The oldest is graduating.
We watched Wonder together the other day. She had never seen it; this was my third go around. All the feelings. I cry like a baby every time I see this movie, basically from beginning to end. But even more so with this one: my first born, my child who loves all things family and education, the main issues in Wonder. Did I mention she's won scholarships based on her writings on these two topics?
But why does it get to me?
Because those are the very issues I've spent my life on.
Tell mère, tell fille.
After a decade of home education, I know the feeling all too well of releasing your precious progeny into the real world of formal school. (Auggie, the main character, is homeschooled for his early education and then is plunged into the deep waters of middle school). Leading lambs to the slaughter is a nice way of putting the gut wrenching experience of saying—after ten years—"go on, you'll be fine." When Auggie's family walks him to the the threshold of his first day... ugh. Can't handle it. Meltdown.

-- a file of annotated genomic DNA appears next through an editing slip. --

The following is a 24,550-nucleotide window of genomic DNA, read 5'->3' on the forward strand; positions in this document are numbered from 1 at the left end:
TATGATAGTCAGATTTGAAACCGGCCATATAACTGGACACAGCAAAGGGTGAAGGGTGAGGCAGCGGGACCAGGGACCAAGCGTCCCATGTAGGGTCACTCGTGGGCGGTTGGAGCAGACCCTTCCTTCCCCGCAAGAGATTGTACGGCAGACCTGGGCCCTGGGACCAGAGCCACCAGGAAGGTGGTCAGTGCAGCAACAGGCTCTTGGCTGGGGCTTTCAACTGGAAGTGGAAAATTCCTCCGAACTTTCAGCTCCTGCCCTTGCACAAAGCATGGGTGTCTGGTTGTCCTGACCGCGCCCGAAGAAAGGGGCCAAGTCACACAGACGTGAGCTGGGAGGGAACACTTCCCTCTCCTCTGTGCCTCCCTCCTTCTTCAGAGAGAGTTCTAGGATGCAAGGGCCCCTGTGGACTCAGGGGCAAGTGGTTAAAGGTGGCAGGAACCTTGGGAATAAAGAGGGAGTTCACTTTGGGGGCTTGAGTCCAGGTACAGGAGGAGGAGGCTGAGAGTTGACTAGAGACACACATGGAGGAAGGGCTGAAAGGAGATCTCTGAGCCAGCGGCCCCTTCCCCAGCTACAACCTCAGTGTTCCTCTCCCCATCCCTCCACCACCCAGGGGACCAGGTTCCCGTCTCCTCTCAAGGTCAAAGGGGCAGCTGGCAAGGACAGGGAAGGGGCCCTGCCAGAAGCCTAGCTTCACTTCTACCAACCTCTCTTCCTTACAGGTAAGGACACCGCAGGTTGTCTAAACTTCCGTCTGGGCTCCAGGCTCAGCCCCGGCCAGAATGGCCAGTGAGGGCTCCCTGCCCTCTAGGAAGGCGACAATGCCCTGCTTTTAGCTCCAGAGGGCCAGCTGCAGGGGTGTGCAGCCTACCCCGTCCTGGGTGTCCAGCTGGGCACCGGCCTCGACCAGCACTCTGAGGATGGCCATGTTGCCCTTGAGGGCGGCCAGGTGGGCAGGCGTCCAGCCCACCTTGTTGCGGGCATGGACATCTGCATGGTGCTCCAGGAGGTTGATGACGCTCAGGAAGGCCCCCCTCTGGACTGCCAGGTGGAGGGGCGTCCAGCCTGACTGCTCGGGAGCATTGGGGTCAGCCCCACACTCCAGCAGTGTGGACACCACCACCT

But what's more for me, especially as a mom to many, are the scenes where the older sister is crushed by her parent's divided attention. Auggie's special circumstances take up a good portion of their time and energy. Having six kids means someone is always getting overlooked. Probably more than one if we're being honest. We can't always be at their big moments. We miss lots. We do our best to be present for everyone but our best doesn't always stretch far enough.
I project this feeling of isolation onto their situations more than anything; they've rarely expressed their disappointment that we're not always there. In fact, I think they relish it—to a certain extent at least. Being in a big family means there's little privacy. Having something all your own goes a long way. Sometimes, it's actually a point of pride: "they have their things, I have mine."
The oldest is getting ready to really have her own thing.
Watching my oldest prepare to leave for college is a wonder all it's own. She's ready. She'll be amazing. As we sat together at Hamilton a few nights ago, there couldn't have been more wonderful words to send her away than these:
When you smile, you knock me out, I fall apart And I thought I was so smart If we lay a strong enough foundation We’ll pass it on to you, we’ll give the world to you And you’ll blow us all away Someday, someday Yeah, you’ll blow us all away.
Blow us away, baby girl. We all know you will.